ICS: The Other Side of WisePies

By Daniel Libit

In December 2014, The “World Famous” Pit was infamously rechristened WisePies Arena. But it might have been more appropriately named for Integrated Control Systems — after all, that’s the real meal ticket for WisePies owner Steve Chavez.

To have a fuller understanding of the ties that bind Chavez to the New Mexico Lobos, one must be familiarized with Integrated Control Systems, Inc., an electric works company that installs and maintains environmental, lighting and security infrastructure.

One of ICS’s major clients just happens to be the University of New Mexico.

Indeed, three months before the UNM Foundation signed The Pit’s naming-rights agreement, ICS signed a half-million contract with UNM for improvements to its Valencia campus. Since 2013, according to figures provided by UNM, Integrated Control Systems has won $1.6 million worth of contracts with the school and its affiliated campuses. (These figures don’t necessarily account for other work ICS has done as a subcontractor). In the prior decade, ICS did $1.2 million worth of business with the UNM system.

So, why the recent uptick in work?

“The amount of work needed for this type of a contract generally correlates to the amount of construction on campus,” said UNM spokesman Steve Carr. A spokesperson for Chavez’s companies did not respond to a request for comment.

Among other recent projects, UNM paid ICS for the following:

  • $182,000 to upgrade UNM’s Center for High Technology Materials building in December 2014
  • $77,000 to upgrade the UNM business center in April 2015
  • $116,000 to retrofit UNM’s Manufacturing Training and Technology Center in May 2016
  • $55,000 to improve the UNM Physics and Astronomy building in June 2016
  • $95,000 for work at UNM’s Physical Plant Department in September 2016

(The work from the last three years can be found in a series of invoice documents that NMFishbowl.com recently obtained through a public records request.)

Previously, ICS was among the subcontractors that worked on the renovation of The Pit, the building that Chavez has agreed to pay $600,000 a year in order to have named for his fledging pizza franchise.

That agreement, signed in December 2015, has been the subject of city-wide head scratching ever since. As NMFishbowl.com previously reported, university and UNM Foundation officials had privately expressed pessimism about the sanctity of the deal, leading up to its very announcement. This website has also reported on Chavez’s extracurricular political engagements with UNM Athletics Director Paul Krebs.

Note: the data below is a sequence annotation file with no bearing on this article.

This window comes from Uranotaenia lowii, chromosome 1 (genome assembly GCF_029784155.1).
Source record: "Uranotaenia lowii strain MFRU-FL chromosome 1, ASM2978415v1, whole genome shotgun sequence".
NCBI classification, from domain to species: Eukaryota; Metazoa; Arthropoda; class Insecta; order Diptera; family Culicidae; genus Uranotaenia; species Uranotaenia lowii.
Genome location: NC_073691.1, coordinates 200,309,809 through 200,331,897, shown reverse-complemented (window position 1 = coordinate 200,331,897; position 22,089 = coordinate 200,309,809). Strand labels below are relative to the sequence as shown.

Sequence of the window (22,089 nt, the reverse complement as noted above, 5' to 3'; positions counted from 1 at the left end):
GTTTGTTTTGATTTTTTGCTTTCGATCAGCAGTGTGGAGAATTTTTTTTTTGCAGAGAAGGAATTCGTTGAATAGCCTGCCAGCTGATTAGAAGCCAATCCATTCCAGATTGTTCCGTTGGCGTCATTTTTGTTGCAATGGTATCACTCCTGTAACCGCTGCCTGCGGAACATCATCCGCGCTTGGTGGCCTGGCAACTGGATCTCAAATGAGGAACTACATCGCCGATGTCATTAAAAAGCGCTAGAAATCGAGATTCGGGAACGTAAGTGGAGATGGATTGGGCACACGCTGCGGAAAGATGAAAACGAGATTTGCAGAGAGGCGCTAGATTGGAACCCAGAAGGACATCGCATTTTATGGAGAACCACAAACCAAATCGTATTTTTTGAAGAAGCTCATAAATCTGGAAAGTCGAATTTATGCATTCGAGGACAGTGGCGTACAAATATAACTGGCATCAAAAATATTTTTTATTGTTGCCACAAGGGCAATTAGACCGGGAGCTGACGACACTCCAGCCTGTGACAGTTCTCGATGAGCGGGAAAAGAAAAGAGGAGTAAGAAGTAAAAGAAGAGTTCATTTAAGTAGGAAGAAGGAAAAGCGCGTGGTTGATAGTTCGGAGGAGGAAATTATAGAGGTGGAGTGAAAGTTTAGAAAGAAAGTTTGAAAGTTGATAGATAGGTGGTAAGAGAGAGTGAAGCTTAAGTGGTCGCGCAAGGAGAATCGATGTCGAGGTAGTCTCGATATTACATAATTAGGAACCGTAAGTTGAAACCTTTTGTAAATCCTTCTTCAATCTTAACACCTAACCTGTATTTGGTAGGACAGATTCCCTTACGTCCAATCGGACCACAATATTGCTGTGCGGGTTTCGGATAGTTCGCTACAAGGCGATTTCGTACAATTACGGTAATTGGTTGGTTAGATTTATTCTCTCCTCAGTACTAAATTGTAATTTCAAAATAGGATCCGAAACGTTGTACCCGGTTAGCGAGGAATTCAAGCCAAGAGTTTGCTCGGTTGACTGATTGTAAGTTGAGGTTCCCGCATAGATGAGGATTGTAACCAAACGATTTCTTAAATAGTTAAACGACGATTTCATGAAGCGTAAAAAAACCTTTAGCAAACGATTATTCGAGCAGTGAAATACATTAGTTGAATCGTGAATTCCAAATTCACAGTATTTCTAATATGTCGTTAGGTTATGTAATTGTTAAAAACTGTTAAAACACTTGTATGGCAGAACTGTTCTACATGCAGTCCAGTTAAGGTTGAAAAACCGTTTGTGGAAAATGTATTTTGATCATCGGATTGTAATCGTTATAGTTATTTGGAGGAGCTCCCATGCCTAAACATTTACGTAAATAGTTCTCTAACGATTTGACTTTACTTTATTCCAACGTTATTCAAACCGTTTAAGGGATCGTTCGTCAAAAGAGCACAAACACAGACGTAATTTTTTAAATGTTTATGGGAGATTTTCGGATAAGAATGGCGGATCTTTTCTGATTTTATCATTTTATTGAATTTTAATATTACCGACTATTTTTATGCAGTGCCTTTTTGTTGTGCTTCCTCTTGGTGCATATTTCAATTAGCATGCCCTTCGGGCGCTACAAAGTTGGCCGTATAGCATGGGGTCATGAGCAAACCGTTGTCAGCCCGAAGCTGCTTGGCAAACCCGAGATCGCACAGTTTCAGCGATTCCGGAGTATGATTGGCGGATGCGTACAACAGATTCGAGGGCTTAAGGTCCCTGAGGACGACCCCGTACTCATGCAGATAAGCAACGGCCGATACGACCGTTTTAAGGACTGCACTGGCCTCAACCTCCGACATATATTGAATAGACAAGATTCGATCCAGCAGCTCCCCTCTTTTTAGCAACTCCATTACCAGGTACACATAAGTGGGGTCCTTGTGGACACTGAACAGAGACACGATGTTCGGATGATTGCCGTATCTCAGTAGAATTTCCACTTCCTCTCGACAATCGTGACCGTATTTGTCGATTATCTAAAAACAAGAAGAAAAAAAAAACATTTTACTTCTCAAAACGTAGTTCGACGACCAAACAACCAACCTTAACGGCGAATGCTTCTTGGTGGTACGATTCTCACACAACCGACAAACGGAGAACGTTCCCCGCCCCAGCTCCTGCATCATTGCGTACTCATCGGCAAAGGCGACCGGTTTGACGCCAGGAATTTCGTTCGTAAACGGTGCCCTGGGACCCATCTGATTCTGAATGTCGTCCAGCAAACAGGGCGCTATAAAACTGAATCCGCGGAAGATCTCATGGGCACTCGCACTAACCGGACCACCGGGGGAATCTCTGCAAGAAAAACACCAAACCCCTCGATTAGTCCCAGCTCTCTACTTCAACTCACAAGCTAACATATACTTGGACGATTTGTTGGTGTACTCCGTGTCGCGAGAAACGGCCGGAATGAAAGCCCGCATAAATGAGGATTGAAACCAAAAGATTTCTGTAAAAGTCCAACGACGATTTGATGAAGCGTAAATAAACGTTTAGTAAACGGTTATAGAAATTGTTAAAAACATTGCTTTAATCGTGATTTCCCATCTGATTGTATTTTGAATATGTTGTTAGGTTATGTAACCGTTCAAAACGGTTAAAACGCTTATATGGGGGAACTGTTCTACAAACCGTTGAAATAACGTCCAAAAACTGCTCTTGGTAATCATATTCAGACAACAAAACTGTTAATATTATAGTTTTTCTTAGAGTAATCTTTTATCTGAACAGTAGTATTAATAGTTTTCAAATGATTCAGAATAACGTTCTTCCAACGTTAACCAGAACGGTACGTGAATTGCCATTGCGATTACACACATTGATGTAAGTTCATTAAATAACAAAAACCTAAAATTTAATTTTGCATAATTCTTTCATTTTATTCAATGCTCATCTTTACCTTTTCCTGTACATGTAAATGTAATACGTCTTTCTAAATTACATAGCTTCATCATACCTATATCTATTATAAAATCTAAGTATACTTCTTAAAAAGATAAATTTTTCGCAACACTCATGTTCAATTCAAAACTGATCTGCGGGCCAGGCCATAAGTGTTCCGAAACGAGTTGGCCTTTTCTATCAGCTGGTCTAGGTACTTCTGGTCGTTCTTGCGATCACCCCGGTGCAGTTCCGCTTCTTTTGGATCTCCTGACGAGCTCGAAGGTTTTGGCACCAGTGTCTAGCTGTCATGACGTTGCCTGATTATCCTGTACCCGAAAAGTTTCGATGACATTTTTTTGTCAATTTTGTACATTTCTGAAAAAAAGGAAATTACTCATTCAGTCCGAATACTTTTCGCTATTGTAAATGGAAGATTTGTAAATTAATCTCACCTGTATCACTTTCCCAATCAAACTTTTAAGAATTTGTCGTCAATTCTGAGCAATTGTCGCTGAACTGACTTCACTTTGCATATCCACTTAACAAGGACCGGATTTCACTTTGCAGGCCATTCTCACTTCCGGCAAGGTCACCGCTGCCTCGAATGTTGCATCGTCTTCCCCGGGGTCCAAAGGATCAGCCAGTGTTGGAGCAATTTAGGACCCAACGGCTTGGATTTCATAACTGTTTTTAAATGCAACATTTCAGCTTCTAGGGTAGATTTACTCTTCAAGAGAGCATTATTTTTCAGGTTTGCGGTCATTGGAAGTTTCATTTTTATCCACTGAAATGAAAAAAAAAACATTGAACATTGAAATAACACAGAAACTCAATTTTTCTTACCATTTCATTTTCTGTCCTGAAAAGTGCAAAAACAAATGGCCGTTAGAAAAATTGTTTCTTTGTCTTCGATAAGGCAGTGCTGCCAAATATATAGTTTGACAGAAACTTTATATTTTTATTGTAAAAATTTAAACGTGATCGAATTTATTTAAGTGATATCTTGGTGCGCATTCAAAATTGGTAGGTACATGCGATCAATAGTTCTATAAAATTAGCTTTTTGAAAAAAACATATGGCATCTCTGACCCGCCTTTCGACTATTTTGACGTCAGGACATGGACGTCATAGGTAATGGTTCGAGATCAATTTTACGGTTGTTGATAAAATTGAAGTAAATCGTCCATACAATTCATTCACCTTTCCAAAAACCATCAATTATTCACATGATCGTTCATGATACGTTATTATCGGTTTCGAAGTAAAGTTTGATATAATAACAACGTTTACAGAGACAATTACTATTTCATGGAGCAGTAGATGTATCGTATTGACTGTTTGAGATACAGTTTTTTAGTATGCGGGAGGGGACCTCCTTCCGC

ICS, in addition to being a UNM vendor, has done work for Arizona State University, the University of Arizona, and a number of other educational institutions throughout the four corners. It also has a big plate of state and federal contracts. The company reportedly brings in $25 million of revenue annually.

A decade ago, the company was enmeshed — although not indicted — in a criminal kickback scheme that surrounded the construction of the Bernalillo County Metro Courthouse. The scandal ultimately brought down former State Senate President Manny Aragon, who wound up serving four-and-a-half years in federal prison for conspiracy and mail fraud.

The scheme involved the over-billing of contract work for the installation of the courthouse’s audiovisual and technical equipment, with hundreds of thousands of dollars of taxpayer dollars floating into the pockets of Aragon and some others involved in the project.

ICS, which was never charged or accused of wrongdoing, was the main contractor the court hired to oversee the audiovisual component of the construction. And the company did benefit from the project’s ballooning price tag. According to a 2007 Albuquerque Journal story [emphasis added]:

The initial contract amount for first-class communications and technology systems was $4.2 million.

The systems were designed by a Chicago-based consulting architectural firm and a New York technology firm. They estimated the cost, including installation, at $3.8 million.

That estimate, in 2002, was for a system that included video screens for judges and jurors, closed-circuit television in 20 courtrooms, a video conferencing system and a host of other gadgets.

Estimates for less expensive systems were as low as $1.9 million.

By the time a no-bid contract was signed with Integrated Control Systems Inc. of Albuquerque in November 2003, the price had crept up to $4.2 million.

Then came the proposed change orders submitted by Integrated Control Systems Inc., the primary contractor for the technology systems, and approved by [Metro Court Administrator Toby] Martinez. They pushed the cost to more than $7.5 million.

The documents in the court’s file authorize the increase in cost but don’t indicate what was to be added to the project.

They were signed only by Martinez and ICS president Steve Chavez.

Martinez ended up pleading guilty and turning state’s evidence. One of the others charged in the case was Manuel Guara, president of Datcom, Inc., the subcontractor hired by ICS. According to the indictment, Guara created inflated invoices as part of the scheme, and skimmed about $100,000 for himself. He, too, ultimately pleaded guilty and was sentenced to three years probation. And where is Guara now? According to the company website, a man by the exact same name currently serves as operations manager in the Phoenix office of Integrated Control Systems. Public records indicate he is the same person as the one charged in the Metro Courthouse scandal. The ICS spokesperson likewise did not respond to specific questions about Guara.

We will update the story if or when comment is provided.

(featured image: photo illustration by NMFishbowl.com)